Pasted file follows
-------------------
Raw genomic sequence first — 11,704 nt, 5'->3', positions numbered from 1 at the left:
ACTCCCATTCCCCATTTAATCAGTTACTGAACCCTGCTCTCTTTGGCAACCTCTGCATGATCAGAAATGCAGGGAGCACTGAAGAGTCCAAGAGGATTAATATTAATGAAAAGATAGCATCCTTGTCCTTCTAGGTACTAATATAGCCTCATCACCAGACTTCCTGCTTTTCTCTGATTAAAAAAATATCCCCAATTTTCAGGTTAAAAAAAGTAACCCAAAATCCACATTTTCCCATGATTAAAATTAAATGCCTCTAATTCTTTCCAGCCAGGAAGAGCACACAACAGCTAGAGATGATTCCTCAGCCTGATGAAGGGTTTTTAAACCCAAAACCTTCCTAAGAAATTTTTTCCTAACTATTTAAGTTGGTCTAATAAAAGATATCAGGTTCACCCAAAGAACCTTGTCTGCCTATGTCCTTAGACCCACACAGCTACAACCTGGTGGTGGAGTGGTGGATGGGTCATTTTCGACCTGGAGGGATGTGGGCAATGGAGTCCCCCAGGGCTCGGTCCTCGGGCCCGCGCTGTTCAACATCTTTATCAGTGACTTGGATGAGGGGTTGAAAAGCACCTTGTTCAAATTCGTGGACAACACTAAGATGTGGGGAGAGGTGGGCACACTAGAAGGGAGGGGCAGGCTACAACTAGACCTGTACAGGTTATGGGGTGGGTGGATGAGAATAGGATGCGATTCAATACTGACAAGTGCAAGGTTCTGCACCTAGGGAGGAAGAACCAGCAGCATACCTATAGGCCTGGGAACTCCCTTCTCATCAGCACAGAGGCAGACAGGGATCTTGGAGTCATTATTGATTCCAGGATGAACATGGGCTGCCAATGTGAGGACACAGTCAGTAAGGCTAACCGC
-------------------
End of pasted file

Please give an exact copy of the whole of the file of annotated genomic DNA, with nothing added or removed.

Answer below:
Raw genomic sequence first — 11,704 nt, 5'->3', positions numbered from 1 at the left:
ACTCCCATTCCCCATTTAATCAGTTACTGAACCCTGCTCTCTTTGGCAACCTCTGCATGATCAGAAATGCAGGGAGCACTGAAGAGTCCAAGAGGATTAATATTAATGAAAAGATAGCATCCTTGTCCTTCTAGGTACTAATATAGCCTCATCACCAGACTTCCTGCTTTTCTCTGATTAAAAAAATATCCCCAATTTTCAGGTTAAAAAAAGTAACCCAAAATCCACATTTTCCCATGATTAAAATTAAATGCCTCTAATTCTTTCCAGCCAGGAAGAGCACACAACAGCTAGAGATGATTCCTCAGCCTGATGAAGGGTTTTTAAACCCAAAACCTTCCTAAGAAATTTTTTCCTAACTATTTAAGTTGGTCTAATAAAAGATATCAGGTTCACCCAAAGAACCTTGTCTGCCTATGTCCTTAGACCCACACAGCTACAACCTGGTGGTGGAGTGGTGGATGGGTCATTTTCGACCTGGAGGGATGTGGGCAATGGAGTCCCCCAGGGCTCGGTCCTCGGGCCCGCGCTGTTCAACATCTTTATCAGTGACTTGGATGAGGGGTTGAAAAGCACCTTGTTCAAATTCGTGGACAACACTAAGATGTGGGGAGAGGTGGGCACACTAGAAGGGAGGGGCAGGCTACAACTAGACCTGTACAGGTTATGGGGTGGGTGGATGAGAATAGGATGCGATTCAATACTGACAAGTGCAAGGTTCTGCACCTAGGGAGGAAGAACCAGCAGCATACCTATAGGCCTGGGAACTCCCTTCTCATCAGCACAGAGGCAGACAGGGATCTTGGAGTCATTATTGATTCCAGGATGAACATGGGCTGCCAATGTGAGGACACAGTCAGTAAGGCTAACCGC